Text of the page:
We’ve hit that time of year where I’m itching to get out and photograph the fall colours. I’m lucky to live in a part of the world that treats us to a symphony of colours every fall. Most people go out to photograph beautiful landscapes of colours. I do too. But more often than not, when I’m amongst these vibrant colours in the forest, I get the itch to set my camera to multiple exposure and rattle off some abstract images. Around here, the fall colours have been quite muted and quite short lived. I’m not sure if it’s the drought conditions we had this summer that has caused the lack of vibrance in the colours and the brevity of their show.
So I haven’t done nearly as much fall photography as I hoped to. But today I got out with some colleagues from my camera club, the Lanark County Camera Club, in Perth, Ontario. We went to the nearby Foley Mountain Conservation Area and spent a few hours practicing a variety of abstract techniques, such as multiple exposures, panning, and image overlay. Although there aren’t that many colourful leaves left on the trees after last night’s windstorm, our group still got some nice shots. And it’s a fun way to spend a morning – with nice, like-minded folks, doing something you love to do.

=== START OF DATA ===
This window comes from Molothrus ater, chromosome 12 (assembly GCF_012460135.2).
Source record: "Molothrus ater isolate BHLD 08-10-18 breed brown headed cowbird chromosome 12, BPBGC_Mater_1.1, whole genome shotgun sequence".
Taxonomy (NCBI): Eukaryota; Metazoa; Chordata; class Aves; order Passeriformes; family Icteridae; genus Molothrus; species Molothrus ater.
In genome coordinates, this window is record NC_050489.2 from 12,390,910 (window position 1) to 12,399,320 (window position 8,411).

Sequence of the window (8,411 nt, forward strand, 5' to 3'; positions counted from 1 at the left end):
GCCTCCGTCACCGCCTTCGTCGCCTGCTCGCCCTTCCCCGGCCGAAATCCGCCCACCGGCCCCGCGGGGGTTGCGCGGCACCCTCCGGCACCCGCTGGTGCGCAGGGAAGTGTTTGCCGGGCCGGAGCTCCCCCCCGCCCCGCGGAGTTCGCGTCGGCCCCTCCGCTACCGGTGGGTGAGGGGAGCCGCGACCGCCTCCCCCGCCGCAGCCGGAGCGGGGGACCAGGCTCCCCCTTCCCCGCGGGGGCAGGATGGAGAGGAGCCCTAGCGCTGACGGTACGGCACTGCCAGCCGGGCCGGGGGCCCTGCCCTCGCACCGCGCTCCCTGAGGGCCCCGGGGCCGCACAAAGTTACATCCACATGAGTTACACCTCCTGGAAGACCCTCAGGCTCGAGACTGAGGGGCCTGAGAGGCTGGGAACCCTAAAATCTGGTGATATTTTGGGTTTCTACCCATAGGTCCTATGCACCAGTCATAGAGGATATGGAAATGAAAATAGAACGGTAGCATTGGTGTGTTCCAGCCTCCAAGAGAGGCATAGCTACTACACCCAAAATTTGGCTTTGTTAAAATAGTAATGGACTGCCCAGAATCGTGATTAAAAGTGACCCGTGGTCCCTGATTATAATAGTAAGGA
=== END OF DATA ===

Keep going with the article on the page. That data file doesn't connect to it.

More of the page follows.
I can’t complain about the lack of spectacle in our local show of fall colours because a few weekends ago, I went up to northern Ontario, to the Temagami area about 5 hours north of here. I went up to scout out the location for my upcoming Canadian Outdoor Photography Workshop, planned for spring 2013 (I’ll be posting details here as they develop, so keep tuning in for more details or send me a message if you’d like me to send you details). We were lucky enough to time our trip for the peak of the fall colours up there. And what a treat they were. The colours were vibrant! Completely opposite of what we’ve had here, further south. In our driving many hundreds of km’s of back roads in the area, we drove through lots of forest, which presented ample opportunity to stop and make some abstract images. Even on dull, rainy days, the results of multiple exposures or panning can be beautiful.
Producing nice abstract images is not rocket science. In fact, the results can be quite unpredictable, especially with panning, which makes it all the more exciting! I’ve written a short piece on approaches to abstract and photo-impressionistic photography in my July Newsletter. You can view it by downloading it from my website or by clicking HERE.
Here are some recent images from several outings…..